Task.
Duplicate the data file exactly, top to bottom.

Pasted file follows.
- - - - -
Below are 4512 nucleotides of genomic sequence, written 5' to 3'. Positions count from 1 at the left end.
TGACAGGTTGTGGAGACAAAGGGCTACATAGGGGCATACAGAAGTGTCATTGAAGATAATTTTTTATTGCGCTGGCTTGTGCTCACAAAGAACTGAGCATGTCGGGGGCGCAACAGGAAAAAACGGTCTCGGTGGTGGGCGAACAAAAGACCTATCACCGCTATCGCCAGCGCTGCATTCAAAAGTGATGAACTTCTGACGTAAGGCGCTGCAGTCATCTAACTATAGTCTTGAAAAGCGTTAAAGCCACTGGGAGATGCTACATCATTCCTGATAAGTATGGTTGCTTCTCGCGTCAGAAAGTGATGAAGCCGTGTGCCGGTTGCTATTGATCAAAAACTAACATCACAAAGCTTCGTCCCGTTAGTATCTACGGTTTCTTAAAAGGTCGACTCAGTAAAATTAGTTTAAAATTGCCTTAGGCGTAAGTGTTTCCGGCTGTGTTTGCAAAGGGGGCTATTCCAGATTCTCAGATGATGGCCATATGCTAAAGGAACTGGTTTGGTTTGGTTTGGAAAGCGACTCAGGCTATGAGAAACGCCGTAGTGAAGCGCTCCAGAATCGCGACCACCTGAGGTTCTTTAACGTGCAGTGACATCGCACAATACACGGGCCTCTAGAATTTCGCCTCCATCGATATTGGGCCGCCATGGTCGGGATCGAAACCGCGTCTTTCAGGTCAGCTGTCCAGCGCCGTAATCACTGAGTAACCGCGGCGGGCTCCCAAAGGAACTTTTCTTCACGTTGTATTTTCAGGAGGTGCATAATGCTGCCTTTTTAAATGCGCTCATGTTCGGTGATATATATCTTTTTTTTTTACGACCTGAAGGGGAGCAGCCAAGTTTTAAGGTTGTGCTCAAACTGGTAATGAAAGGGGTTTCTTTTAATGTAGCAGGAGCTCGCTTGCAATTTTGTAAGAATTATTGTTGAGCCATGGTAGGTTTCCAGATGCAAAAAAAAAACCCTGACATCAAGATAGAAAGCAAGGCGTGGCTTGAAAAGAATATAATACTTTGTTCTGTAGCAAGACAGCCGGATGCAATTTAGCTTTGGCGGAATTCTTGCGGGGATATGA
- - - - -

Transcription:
Below are 4512 nucleotides of genomic sequence, written 5' to 3'. Positions count from 1 at the left end.
TGACAGGTTGTGGAGACAAAGGGCTACATAGGGGCATACAGAAGTGTCATTGAAGATAATTTTTTATTGCGCTGGCTTGTGCTCACAAAGAACTGAGCATGTCGGGGGCGCAACAGGAAAAAACGGTCTCGGTGGTGGGCGAACAAAAGACCTATCACCGCTATCGCCAGCGCTGCATTCAAAAGTGATGAACTTCTGACGTAAGGCGCTGCAGTCATCTAACTATAGTCTTGAAAAGCGTTAAAGCCACTGGGAGATGCTACATCATTCCTGATAAGTATGGTTGCTTCTCGCGTCAGAAAGTGATGAAGCCGTGTGCCGGTTGCTATTGATCAAAAACTAACATCACAAAGCTTCGTCCCGTTAGTATCTACGGTTTCTTAAAAGGTCGACTCAGTAAAATTAGTTTAAAATTGCCTTAGGCGTAAGTGTTTCCGGCTGTGTTTGCAAAGGGGGCTATTCCAGATTCTCAGATGATGGCCATATGCTAAAGGAACTGGTTTGGTTTGGTTTGGAAAGCGACTCAGGCTATGAGAAACGCCGTAGTGAAGCGCTCCAGAATCGCGACCACCTGAGGTTCTTTAACGTGCAGTGACATCGCACAATACACGGGCCTCTAGAATTTCGCCTCCATCGATATTGGGCCGCCATGGTCGGGATCGAAACCGCGTCTTTCAGGTCAGCTGTCCAGCGCCGTAATCACTGAGTAACCGCGGCGGGCTCCCAAAGGAACTTTTCTTCACGTTGTATTTTCAGGAGGTGCATAATGCTGCCTTTTTAAATGCGCTCATGTTCGGTGATATATATCTTTTTTTTTTACGACCTGAAGGGGAGCAGCCAAGTTTTAAGGTTGTGCTCAAACTGGTAATGAAAGGGGTTTCTTTTAATGTAGCAGGAGCTCGCTTGCAATTTTGTAAGAATTATTGTTGAGCCATGGTAGGTTTCCAGATGCAAAAAAAAAACCCTGACATCAAGATAGAAAGCAAGGCGTGGCTTGAAAAGAATATAATACTTTGTTCTGTAGCAAGACAGCCGGATGCAATTTAGCTTTGGCGGAATTCTTGCGGGGATATGA